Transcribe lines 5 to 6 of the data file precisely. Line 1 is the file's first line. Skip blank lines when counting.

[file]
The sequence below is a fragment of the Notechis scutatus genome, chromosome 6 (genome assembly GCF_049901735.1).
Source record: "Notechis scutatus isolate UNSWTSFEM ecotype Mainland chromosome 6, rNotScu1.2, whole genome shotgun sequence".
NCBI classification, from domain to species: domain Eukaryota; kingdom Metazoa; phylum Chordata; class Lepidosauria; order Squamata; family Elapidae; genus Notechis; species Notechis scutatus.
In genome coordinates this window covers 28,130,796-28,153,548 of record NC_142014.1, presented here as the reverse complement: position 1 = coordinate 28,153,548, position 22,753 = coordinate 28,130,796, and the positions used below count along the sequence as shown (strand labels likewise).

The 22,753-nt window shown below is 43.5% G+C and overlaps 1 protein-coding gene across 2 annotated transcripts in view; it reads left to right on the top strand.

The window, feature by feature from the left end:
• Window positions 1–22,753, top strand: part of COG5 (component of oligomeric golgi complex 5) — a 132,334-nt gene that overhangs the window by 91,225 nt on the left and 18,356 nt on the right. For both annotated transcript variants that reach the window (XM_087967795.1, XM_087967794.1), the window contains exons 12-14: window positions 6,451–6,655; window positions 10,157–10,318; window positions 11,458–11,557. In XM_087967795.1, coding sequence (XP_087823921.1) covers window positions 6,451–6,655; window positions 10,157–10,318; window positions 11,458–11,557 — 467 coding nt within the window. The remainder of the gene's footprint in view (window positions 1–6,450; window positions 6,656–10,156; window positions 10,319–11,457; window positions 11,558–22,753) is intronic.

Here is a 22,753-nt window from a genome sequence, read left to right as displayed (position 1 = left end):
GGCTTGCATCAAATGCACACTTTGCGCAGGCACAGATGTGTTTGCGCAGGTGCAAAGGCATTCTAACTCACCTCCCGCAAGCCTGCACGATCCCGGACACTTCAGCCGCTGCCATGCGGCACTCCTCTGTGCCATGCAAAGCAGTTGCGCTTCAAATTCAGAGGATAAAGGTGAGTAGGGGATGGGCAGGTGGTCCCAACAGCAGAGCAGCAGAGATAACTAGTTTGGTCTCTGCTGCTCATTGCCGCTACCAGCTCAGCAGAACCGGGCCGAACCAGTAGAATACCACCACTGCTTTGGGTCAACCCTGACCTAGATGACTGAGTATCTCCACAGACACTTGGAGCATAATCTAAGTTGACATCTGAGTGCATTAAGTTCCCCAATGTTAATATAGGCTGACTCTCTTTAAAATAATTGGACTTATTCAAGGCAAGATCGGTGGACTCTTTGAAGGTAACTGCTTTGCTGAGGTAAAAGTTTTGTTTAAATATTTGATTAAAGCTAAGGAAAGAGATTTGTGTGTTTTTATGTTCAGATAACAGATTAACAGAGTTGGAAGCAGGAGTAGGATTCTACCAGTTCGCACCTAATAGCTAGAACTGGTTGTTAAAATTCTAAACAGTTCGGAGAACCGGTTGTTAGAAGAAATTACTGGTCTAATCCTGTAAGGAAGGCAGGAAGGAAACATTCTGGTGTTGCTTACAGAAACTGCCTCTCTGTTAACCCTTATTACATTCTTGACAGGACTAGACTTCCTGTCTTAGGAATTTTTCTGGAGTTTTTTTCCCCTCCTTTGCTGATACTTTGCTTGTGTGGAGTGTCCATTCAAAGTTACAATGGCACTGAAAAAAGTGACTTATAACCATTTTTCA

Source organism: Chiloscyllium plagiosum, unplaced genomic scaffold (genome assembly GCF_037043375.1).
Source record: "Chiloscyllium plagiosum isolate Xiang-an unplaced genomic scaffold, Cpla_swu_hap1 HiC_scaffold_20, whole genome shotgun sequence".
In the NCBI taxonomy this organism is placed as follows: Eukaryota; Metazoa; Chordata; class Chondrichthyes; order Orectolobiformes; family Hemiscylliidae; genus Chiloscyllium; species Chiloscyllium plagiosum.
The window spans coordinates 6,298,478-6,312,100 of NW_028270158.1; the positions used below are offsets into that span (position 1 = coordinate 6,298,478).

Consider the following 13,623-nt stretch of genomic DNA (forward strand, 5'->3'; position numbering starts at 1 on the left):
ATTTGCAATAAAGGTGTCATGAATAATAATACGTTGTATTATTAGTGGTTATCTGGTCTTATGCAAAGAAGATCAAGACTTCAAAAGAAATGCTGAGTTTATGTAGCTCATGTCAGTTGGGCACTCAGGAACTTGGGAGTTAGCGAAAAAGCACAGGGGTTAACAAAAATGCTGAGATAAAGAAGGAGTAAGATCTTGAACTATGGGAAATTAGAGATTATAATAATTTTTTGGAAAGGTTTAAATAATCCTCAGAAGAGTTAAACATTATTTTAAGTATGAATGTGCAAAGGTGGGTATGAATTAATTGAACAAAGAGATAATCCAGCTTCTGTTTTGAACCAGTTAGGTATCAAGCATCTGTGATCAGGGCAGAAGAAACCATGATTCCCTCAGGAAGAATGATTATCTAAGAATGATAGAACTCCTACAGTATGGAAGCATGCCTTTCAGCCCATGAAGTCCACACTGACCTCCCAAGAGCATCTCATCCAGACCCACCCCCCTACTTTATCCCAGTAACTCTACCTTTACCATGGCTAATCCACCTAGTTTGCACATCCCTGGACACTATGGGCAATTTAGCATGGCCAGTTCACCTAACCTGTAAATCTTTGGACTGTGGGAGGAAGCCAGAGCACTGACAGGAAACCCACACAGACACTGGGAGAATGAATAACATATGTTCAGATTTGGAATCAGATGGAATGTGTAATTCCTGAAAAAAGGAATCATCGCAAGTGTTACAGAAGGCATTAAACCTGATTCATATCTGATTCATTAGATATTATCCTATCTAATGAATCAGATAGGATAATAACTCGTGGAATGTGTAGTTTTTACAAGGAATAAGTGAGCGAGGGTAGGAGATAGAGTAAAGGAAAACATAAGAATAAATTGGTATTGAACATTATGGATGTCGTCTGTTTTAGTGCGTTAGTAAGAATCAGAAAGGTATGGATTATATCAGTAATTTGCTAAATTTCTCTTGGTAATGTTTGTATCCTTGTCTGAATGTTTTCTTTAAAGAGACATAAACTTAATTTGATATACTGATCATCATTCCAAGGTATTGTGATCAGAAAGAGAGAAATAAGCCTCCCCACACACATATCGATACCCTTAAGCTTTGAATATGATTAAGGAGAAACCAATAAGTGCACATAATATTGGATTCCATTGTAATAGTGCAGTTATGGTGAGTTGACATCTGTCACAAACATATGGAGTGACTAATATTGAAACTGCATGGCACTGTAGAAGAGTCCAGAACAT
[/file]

The 22,753-nt window shown below is 43.5% G+C and overlaps 1 protein-coding gene across 2 annotated transcripts in view; it reads left to right on the top strand.

The window, feature by feature from the left end: